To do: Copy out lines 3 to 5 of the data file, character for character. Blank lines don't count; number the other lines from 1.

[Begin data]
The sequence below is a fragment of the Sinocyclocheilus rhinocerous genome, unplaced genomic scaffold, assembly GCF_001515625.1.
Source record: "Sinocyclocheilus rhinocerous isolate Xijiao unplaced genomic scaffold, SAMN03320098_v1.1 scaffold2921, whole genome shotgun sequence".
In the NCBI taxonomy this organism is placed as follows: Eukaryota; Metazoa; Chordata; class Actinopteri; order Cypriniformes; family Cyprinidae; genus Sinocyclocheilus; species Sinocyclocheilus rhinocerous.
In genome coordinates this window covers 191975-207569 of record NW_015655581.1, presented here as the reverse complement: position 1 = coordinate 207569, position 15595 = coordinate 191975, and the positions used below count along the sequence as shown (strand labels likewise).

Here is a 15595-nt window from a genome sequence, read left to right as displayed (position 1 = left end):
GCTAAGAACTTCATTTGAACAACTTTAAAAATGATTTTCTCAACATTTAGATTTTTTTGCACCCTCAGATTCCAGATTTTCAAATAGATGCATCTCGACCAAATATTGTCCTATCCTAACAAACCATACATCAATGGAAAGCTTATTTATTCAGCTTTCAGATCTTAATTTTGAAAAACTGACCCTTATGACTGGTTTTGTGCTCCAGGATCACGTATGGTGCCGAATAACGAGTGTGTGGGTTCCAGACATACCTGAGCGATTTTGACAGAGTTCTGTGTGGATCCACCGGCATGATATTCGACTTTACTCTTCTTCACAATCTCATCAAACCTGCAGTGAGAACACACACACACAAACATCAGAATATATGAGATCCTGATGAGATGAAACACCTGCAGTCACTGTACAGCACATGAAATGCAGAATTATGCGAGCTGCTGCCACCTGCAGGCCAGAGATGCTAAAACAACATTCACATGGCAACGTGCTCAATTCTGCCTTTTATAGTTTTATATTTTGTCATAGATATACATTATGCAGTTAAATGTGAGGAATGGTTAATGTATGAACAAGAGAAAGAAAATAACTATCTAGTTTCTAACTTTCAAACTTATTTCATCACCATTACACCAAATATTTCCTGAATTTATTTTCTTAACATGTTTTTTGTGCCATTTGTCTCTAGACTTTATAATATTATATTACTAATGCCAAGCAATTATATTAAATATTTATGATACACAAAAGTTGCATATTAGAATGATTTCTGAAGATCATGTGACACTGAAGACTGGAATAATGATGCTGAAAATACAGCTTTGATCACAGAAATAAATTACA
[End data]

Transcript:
In the NCBI taxonomy this organism is placed as follows: Eukaryota; Metazoa; Chordata; class Actinopteri; order Cypriniformes; family Cyprinidae; genus Sinocyclocheilus; species Sinocyclocheilus rhinocerous.
In genome coordinates this window covers 191975-207569 of record NW_015655581.1, presented here as the reverse complement: position 1 = coordinate 207569, position 15595 = coordinate 191975, and the positions used below count along the sequence as shown (strand labels likewise).

Here is a 15595-nt window from a genome sequence, read left to right as displayed (position 1 = left end):